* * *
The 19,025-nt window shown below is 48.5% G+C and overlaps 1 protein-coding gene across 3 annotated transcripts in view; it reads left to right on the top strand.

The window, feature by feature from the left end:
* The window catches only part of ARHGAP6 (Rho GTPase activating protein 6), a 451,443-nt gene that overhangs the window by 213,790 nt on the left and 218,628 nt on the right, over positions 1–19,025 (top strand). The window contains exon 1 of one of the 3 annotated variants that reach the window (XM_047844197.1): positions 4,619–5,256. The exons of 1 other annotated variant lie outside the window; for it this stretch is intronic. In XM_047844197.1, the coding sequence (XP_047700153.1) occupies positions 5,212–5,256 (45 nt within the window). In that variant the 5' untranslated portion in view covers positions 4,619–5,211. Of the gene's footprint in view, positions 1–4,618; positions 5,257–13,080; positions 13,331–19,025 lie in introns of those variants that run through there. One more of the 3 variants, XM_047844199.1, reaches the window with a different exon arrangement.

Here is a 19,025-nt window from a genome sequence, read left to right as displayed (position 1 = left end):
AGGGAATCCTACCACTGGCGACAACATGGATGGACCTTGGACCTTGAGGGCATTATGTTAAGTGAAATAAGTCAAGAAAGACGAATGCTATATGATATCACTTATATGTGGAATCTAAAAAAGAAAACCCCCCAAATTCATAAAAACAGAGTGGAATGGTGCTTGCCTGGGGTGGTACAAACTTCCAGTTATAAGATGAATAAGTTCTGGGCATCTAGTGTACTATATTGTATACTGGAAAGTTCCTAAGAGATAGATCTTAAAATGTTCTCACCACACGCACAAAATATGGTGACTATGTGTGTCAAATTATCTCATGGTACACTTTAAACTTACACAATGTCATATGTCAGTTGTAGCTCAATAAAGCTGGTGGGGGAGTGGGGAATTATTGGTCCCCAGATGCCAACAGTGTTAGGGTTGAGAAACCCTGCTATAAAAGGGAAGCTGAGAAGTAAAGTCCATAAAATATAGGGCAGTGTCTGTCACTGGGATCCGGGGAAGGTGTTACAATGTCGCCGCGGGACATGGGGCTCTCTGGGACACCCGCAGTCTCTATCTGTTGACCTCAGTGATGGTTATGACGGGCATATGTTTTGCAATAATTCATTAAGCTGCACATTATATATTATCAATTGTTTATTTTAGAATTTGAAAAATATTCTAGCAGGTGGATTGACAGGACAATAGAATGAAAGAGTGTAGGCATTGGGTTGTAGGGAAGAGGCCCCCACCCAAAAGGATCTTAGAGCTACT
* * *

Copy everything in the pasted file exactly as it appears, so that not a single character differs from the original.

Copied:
The 19,025-nt window shown below is 48.5% G+C and overlaps 1 protein-coding gene across 3 annotated transcripts in view; it reads left to right on the top strand.

The window, feature by feature from the left end:
* The window catches only part of ARHGAP6 (Rho GTPase activating protein 6), a 451,443-nt gene that overhangs the window by 213,790 nt on the left and 218,628 nt on the right, over positions 1–19,025 (top strand). The window contains exon 1 of one of the 3 annotated variants that reach the window (XM_047844197.1): positions 4,619–5,256. The exons of 1 other annotated variant lie outside the window; for it this stretch is intronic. In XM_047844197.1, the coding sequence (XP_047700153.1) occupies positions 5,212–5,256 (45 nt within the window). In that variant the 5' untranslated portion in view covers positions 4,619–5,211. Of the gene's footprint in view, positions 1–4,618; positions 5,257–13,080; positions 13,331–19,025 lie in introns of those variants that run through there. One more of the 3 variants, XM_047844199.1, reaches the window with a different exon arrangement.

Here is a 19,025-nt window from a genome sequence, read left to right as displayed (position 1 = left end):
AGGGAATCCTACCACTGGCGACAACATGGATGGACCTTGGACCTTGAGGGCATTATGTTAAGTGAAATAAGTCAAGAAAGACGAATGCTATATGATATCACTTATATGTGGAATCTAAAAAAGAAAACCCCCCAAATTCATAAAAACAGAGTGGAATGGTGCTTGCCTGGGGTGGTACAAACTTCCAGTTATAAGATGAATAAGTTCTGGGCATCTAGTGTACTATATTGTATACTGGAAAGTTCCTAAGAGATAGATCTTAAAATGTTCTCACCACACGCACAAAATATGGTGACTATGTGTGTCAAATTATCTCATGGTACACTTTAAACTTACACAATGTCATATGTCAGTTGTAGCTCAATAAAGCTGGTGGGGGAGTGGGGAATTATTGGTCCCCAGATGCCAACAGTGTTAGGGTTGAGAAACCCTGCTATAAAAGGGAAGCTGAGAAGTAAAGTCCATAAAATATAGGGCAGTGTCTGTCACTGGGATCCGGGGAAGGTGTTACAATGTCGCCGCGGGACATGGGGCTCTCTGGGACACCCGCAGTCTCTATCTGTTGACCTCAGTGATGGTTATGACGGGCATATGTTTTGCAATAATTCATTAAGCTGCACATTATATATTATCAATTGTTTATTTTAGAATTTGAAAAATATTCTAGCAGGTGGATTGACAGGACAATAGAATGAAAGAGTGTAGGCATTGGGTTGTAGGGAAGAGGCCCCCACCCAAAAGGATCTTAGAGCTACT